"I live in the real world.
My art doesn't."
I am an Australian Pop Surrealist. My art embodies an undeniably feminine oeuvre, meticulous execution and attention to detail. My richly coloured, painted and drawn alternate worlds, are inhabited by my signature women who imbue the works with narrative and emotional content. Women of strength and character, whose undeniable feminine force, has become my trademark. Early works in painting, drawing and sculpture were inspired by fairytale and nursery rhyme narratives, pop culture and beauty but as my work has matured and developed this has distilled into an art that is underpinned by explorations of the female persona. My work over the past two years often attempts to show that elements of a goddess archetype are present in the everyday feminine. I seek to help women find this within the everyday and I have found that it resonates strongly with both men and women.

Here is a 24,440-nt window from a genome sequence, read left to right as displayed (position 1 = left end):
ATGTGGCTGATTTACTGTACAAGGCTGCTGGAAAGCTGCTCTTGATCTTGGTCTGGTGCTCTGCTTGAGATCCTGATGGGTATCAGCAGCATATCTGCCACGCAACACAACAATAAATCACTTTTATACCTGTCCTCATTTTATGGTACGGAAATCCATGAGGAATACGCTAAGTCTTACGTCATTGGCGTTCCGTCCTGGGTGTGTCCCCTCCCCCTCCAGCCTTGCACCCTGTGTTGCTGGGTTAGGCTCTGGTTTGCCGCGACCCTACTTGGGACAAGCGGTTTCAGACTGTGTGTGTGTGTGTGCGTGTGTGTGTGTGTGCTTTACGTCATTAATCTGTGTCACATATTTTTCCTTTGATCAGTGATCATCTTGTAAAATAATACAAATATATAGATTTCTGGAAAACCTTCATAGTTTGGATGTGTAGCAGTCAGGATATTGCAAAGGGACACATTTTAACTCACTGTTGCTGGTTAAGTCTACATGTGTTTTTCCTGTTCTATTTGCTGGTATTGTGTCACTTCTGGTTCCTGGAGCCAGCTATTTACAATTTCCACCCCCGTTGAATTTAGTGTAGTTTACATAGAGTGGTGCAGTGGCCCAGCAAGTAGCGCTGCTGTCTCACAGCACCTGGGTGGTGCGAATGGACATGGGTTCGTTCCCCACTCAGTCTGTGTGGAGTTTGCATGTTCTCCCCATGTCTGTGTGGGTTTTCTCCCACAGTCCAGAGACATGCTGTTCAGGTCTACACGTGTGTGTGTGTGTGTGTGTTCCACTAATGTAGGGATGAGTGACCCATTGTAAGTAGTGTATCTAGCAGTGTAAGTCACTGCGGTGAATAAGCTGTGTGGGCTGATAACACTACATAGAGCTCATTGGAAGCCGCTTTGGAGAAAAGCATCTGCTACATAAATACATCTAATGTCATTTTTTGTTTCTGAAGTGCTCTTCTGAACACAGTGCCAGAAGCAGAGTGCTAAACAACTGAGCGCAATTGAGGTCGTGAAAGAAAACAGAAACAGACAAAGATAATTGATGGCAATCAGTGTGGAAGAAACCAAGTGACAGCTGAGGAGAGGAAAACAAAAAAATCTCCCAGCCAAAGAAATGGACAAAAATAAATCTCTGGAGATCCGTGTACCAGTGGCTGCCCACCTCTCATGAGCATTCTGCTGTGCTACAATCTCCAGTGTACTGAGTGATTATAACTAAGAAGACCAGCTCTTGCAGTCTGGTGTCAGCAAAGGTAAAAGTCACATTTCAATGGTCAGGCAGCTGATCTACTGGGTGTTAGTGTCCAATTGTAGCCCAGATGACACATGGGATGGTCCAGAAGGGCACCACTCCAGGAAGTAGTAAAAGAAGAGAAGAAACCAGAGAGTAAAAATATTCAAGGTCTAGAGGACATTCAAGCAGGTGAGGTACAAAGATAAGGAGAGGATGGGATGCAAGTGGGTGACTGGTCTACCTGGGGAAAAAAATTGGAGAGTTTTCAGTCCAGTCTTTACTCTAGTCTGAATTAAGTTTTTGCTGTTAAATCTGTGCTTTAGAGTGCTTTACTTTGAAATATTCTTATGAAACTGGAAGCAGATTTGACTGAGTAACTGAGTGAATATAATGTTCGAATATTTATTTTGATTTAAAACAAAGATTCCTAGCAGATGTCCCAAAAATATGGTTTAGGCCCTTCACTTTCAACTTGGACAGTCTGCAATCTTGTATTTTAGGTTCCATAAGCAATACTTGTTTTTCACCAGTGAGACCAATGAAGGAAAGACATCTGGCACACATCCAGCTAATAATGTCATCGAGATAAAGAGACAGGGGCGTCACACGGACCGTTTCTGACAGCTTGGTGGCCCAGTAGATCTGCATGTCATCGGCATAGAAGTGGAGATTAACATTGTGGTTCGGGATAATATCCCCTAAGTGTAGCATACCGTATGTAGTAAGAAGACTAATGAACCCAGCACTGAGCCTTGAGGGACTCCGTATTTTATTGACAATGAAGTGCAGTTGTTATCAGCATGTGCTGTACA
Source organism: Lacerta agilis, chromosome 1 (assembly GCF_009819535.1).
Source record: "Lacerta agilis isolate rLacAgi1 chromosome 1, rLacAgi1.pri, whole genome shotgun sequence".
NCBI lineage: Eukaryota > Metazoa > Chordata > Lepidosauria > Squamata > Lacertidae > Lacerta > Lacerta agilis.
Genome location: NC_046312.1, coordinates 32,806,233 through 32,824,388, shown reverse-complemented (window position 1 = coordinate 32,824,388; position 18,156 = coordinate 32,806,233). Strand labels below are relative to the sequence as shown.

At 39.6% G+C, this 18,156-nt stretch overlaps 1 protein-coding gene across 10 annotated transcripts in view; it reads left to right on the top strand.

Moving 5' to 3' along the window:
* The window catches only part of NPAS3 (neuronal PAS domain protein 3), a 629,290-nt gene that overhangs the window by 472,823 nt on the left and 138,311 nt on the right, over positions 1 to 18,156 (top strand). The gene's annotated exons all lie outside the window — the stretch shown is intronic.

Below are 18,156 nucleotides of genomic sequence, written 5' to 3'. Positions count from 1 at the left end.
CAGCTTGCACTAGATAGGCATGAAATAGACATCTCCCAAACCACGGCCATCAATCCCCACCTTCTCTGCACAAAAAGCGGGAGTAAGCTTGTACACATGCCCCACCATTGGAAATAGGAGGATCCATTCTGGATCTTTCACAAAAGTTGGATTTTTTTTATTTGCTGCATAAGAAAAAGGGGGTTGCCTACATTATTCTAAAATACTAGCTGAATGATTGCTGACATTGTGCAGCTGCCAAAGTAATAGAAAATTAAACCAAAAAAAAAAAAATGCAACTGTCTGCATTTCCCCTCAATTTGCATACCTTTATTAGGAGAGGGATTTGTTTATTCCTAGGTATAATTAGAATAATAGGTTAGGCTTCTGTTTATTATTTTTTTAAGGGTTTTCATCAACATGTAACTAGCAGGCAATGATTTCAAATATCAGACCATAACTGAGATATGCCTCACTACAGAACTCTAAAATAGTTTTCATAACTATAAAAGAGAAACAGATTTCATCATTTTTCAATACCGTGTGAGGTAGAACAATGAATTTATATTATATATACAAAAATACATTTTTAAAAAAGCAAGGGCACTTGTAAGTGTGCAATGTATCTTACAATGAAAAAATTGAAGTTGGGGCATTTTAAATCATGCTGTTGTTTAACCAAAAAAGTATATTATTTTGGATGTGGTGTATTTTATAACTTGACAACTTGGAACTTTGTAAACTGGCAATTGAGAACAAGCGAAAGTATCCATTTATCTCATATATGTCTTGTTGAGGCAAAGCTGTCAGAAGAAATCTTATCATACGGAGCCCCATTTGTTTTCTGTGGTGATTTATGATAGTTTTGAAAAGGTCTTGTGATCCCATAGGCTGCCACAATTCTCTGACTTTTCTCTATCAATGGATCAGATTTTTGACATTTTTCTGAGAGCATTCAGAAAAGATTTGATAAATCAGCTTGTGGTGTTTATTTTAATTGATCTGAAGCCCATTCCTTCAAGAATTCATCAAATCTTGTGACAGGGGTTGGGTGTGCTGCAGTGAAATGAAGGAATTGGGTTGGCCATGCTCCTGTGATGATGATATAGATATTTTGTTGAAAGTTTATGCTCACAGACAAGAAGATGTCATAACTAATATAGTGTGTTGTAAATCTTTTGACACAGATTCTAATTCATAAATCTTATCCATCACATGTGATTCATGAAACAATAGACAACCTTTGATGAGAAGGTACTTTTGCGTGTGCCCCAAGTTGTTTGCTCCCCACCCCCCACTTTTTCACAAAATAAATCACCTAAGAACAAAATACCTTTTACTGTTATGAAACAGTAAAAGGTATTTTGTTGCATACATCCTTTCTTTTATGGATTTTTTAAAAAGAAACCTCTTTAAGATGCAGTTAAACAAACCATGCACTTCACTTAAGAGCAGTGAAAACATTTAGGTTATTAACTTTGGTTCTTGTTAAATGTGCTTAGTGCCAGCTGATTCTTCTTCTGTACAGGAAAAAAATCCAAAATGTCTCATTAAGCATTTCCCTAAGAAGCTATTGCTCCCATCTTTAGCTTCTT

Marie Larkin has a Bachelor of Art Education and has been a visual artist and art teacher since 1980. She gained national recognition and success in the 1990’s as an embroiderer.
“Although incredibly time consuming, embroidery gave Larkin a manageable outlet through which she was able to maintain a semblance of creativity while caring for three young children. It also awarded her esteemed recognition in the art world. Not only did her incredibly intricate handiwork appear in several exhibitions that toured across Tasmania, Victoria, and New South Wales (where she currently resides), but it earned her a place in Norris Ioannou’s survey of decorative arts, Masters of their Craft. Years have passed, and Larkin no longer embroiders.
Once her familial demands began to lessen, she decided to exchange her needle for a paintbrush. While there’s no denying that artists such as Nicoletta Cecccoli and Mark Ryden inform Larkin’s highly stylized, pop surrealist aesthetic, the impressive body of work that she’s produced in just five years time aptly expresses the complexity of emotions with which women often grapple... her subjects convey notions of innocence and whimsy as well as disappointment and desire...and( the) steely strength that often goes unnoticed in women who can instead come across soft and sensitive.”
— Anise Mouette Stevens 2014
MFA University of Southern California / 2000 / Professional Writing BA Loyola Marymount University / 1998 / English Literature